Jonathan Robin Atkin Downes Takahiro Fujimoto
Teliko Kari Wahlgren Yūko Nagashima
Venus Kathryn Fiore Rika Komatsu
CIA Director Jesse Corti Masaharu Satō
FOX Soldiers Mikey Kelley
Quinton Flynn
Takahiko Sakaguma
Soviet engineers Crawford Wilson Takeshi Mori
Soviet Soldiers Jeremy Jackson
Roger Craig Smith (credited as Roger C. Smith)
Male Soviet scientists Adam Zolotin Takahiro Fujimoto
Female Soviet scientists Paula Tiso
Male Soviet officers Crispin Freeman
Robin Atkin Downes
Naoki Imamura
Female Soviet officers Elizabeth Ward Land
Jill Talley
High Official Richard Doyle
Commander John Rubinstein
Intercom Roger Craig Smith (credited as Roger C. Smith)


Unlike the previous games on the PSP, Metal Gear Acid and Metal Gear Acid 2, which were turn-based tactical games with stealth elements, Portable Ops retains the action-based gameplay of the console iterations, drawing heavily from Metal Gear Solid 3 and utilizing the camera system from Metal Gear Solid 3: Subsistence.[6]

The main addition of Portable Ops is the Comrade System.[7] Instead of the solo missions from previous games, Portable Ops uses a squad-based approach, with Naked Snake having to recruit allies to form a team of trained specialists.[8][9] Before each mission, the player must compose a four-man squad. The squad is then sent into battle.[9][10] Each member of Snake's squad has their own strengths and weaknesses.[9][7] While some units are best utilized on the battlefield, others may specialize in producing items, healing allies, or providing intel for each of the game's maps.[10][7]


Portable Ops' weapon/item equipping system.

During gameplay, the player controls only one squad member at a time.[7] Squad members not in use will hide themselves inside a cardboard box, and can be swapped into play when the player-controlled character finds a hiding spot, where they can hide in their own cardboard box. The player uses a different weapon/item equipping system.

Characters who are killed in combat are eliminated from the player's squad permanently unless they are unique characters such as Snake.[9][10] Unique characters also include teammates that are bosses or supporting characters in the story.[9] If a unique character's health is reduced to zero, they are sent to the infirmary, in order to recover.[9] The player can also abort the mission.[11]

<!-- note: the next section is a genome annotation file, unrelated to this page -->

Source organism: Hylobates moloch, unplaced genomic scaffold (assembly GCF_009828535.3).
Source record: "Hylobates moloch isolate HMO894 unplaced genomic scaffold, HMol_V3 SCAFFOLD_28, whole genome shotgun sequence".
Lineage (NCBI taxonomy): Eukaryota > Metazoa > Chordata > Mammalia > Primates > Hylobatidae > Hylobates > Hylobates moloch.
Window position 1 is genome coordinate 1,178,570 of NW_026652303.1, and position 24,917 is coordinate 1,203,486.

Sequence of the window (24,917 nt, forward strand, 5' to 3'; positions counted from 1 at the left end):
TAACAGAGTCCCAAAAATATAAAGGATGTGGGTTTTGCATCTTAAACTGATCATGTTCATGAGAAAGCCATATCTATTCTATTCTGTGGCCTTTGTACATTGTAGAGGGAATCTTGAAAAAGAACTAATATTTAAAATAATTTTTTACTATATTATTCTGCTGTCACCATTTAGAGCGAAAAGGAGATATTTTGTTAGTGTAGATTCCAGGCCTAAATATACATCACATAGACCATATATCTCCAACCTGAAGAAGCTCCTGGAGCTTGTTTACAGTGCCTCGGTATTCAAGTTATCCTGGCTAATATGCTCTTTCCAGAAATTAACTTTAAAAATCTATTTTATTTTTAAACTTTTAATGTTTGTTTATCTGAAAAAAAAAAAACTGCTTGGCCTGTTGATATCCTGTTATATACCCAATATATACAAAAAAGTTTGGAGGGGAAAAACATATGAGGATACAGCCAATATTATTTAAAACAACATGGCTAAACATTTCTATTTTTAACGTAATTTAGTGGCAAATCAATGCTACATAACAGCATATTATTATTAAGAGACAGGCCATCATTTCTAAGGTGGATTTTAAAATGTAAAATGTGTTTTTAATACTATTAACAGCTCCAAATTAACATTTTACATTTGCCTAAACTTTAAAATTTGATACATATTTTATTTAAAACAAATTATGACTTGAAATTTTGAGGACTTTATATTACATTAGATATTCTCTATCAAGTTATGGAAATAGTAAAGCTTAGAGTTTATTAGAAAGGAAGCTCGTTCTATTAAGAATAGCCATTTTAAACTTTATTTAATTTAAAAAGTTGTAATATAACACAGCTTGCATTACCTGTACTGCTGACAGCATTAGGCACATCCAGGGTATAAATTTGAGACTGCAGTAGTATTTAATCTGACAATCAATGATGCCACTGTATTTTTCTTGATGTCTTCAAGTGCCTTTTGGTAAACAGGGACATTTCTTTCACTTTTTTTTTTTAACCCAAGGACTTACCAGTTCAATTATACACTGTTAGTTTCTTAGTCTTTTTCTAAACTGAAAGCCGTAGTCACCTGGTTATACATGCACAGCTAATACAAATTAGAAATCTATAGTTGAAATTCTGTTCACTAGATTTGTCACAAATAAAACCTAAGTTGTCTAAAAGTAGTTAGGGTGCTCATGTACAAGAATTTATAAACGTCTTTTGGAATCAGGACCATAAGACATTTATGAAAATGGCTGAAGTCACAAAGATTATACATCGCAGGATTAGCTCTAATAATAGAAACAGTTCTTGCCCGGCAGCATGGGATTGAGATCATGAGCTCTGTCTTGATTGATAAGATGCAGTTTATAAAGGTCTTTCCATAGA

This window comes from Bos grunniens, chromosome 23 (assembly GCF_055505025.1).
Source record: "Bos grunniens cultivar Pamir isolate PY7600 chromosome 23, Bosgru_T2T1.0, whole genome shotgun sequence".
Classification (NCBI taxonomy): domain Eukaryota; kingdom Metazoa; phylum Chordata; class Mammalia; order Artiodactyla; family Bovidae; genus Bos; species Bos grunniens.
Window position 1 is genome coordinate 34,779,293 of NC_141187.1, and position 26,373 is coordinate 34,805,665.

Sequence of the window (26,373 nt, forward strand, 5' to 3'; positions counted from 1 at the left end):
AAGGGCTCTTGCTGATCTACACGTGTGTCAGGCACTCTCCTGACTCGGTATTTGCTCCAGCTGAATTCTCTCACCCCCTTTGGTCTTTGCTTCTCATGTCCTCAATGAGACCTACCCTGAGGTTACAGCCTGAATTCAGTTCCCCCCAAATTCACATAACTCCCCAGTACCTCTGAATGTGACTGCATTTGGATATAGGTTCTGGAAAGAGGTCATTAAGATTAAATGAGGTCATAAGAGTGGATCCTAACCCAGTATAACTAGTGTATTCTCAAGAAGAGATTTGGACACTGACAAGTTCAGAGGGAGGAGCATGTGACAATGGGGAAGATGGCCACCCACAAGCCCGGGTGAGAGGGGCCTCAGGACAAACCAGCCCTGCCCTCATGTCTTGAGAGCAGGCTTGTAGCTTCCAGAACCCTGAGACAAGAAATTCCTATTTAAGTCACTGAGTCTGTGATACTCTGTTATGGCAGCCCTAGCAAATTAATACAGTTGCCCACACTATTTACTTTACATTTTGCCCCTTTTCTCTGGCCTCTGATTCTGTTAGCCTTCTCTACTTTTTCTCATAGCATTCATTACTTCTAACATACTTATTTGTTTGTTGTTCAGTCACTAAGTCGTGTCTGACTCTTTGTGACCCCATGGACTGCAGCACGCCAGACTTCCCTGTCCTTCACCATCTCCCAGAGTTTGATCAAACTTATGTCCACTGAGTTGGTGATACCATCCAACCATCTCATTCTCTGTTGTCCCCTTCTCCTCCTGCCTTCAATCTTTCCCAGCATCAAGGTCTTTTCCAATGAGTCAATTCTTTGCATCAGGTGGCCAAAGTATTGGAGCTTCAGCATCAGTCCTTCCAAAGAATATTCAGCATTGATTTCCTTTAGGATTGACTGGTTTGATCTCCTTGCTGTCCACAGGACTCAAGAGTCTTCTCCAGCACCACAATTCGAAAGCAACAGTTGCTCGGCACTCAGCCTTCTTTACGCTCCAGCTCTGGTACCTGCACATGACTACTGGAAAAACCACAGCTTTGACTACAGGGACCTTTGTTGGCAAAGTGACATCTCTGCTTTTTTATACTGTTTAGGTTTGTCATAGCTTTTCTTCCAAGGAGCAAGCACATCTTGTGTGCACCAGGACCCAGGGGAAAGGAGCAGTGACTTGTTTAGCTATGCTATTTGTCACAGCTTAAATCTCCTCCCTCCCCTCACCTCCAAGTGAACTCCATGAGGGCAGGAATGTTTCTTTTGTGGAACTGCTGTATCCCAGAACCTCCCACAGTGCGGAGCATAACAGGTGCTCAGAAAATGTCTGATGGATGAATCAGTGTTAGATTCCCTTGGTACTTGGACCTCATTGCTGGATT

A variety of methods can be employed to expand one's squad.[12] If an enemy is tranquilized or stunned, they can be dragged to a waiting vehicle and captured.[3][12] After a period of game time, the captured soldier will become a member of Snake's squad.[12] Also, enemies can be dragged to an ally waiting in a cardboard box, where, through the use of a transeceiver frequency, they will be ordered to transport the enemy for the player, saving stamina.[12] Alternately, by accessing the PSP in certain hotspots using the system's Wi-Fi feature, soldiers and even special bonus characters can be recruited.[8][12] The PSP GPS Receiver can also be used for a similar effect.[9][12] Because some of the player's recruits include former enemy soldiers, they can walk among the enemy undetected as long as the player avoids doing anything suspicious.[12]

Another new feature is the surround indicator added to the game's HUD.[7][13] Similar to the radar in previous games, the surround indicator allows the player to determine the relative proximity of enemies by the noise they make.[13] The surround indicator is composed of two circles; the outer circle displays noises made by enemies and the inner circle displays noises made by the player.[13][14]

The game also contains a Wi-Fi-enabled multiplayer mode, which is an expansion of the Metal Gear Online mode from Subsistence.[8][15] One's performance in Online Mode may affect their performance in the single player campaign; the player can recruit and trade soldiers from defeated opponents or vice versa.[6][9] Additionally, certain multiplayer options result in recruits being removed from one's single player roster permanently.[10] In contrast to the console games in the series, the cutscenes are not rendered using the in-game engine. Instead, they are presented using an animated comic style consisting of hand drawn artwork by artist Ashley Wood.[8] This style was previously used in Metal Gear Solid: Digital Graphic Novel.[2][4] The game features voice acting, consisting of returning cast members from Metal Gear Solid 3 and new actors.[1][16] However, the number of cutscenes and in-game voice sections are minimal due to the PSP's UMD storage capacity constrains.[9]